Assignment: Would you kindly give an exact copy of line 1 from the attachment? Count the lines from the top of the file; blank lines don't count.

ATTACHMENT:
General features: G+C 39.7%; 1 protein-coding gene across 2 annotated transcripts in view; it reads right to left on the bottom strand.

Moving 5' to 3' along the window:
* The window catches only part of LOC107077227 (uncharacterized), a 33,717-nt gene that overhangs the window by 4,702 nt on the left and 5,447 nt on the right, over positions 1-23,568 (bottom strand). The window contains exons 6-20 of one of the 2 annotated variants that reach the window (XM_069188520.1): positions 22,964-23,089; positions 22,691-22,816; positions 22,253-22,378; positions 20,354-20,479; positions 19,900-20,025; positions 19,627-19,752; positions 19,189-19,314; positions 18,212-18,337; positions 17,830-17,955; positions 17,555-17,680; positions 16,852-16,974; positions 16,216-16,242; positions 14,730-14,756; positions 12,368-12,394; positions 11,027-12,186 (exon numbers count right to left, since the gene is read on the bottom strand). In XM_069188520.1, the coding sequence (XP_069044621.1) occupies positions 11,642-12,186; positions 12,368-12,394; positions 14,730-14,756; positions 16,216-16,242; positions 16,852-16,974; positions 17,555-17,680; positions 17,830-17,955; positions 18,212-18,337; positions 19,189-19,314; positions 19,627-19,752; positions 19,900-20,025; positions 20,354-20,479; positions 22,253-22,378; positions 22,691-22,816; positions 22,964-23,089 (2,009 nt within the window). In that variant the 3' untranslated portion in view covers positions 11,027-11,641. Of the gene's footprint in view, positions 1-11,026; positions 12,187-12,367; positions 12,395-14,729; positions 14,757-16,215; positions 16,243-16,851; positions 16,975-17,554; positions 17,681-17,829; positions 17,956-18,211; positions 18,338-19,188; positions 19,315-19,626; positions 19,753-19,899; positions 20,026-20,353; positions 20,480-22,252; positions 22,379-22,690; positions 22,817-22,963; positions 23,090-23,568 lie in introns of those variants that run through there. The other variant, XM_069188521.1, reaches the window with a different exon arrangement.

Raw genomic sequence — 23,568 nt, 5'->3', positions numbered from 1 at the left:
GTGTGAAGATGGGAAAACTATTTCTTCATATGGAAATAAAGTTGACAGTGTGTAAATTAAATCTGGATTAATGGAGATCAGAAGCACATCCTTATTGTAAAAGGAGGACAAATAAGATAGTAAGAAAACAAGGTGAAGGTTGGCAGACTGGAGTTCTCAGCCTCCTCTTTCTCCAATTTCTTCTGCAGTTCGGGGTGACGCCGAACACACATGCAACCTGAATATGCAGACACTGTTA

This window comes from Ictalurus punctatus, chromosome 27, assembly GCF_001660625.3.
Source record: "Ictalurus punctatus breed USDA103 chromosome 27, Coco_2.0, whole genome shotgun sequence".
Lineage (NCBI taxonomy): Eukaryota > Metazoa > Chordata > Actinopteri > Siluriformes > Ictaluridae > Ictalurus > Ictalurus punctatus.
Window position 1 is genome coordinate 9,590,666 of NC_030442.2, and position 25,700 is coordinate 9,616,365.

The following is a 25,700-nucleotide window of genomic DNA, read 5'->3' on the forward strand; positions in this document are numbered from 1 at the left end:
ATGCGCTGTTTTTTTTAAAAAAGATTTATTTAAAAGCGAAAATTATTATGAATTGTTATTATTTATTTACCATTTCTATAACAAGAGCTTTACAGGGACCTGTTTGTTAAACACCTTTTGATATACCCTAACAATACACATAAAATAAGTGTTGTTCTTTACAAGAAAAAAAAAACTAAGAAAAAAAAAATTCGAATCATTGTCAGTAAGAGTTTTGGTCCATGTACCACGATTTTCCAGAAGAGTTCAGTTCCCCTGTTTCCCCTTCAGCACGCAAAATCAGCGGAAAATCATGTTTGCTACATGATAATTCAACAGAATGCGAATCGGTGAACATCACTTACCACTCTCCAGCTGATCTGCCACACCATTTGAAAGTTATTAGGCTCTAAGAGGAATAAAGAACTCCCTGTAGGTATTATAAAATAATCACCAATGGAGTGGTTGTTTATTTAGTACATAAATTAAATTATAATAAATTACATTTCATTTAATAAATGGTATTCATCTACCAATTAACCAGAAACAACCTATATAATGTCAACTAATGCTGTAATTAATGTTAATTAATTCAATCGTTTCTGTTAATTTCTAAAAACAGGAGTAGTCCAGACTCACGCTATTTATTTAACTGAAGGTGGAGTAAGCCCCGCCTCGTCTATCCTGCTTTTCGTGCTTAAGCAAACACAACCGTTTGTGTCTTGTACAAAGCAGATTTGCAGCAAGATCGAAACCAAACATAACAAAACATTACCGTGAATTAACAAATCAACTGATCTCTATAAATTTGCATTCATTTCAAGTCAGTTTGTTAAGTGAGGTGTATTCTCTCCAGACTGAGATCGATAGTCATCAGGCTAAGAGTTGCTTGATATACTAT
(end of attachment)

General features: G+C 39.7%; 1 protein-coding gene across 2 annotated transcripts in view; it reads right to left on the bottom strand.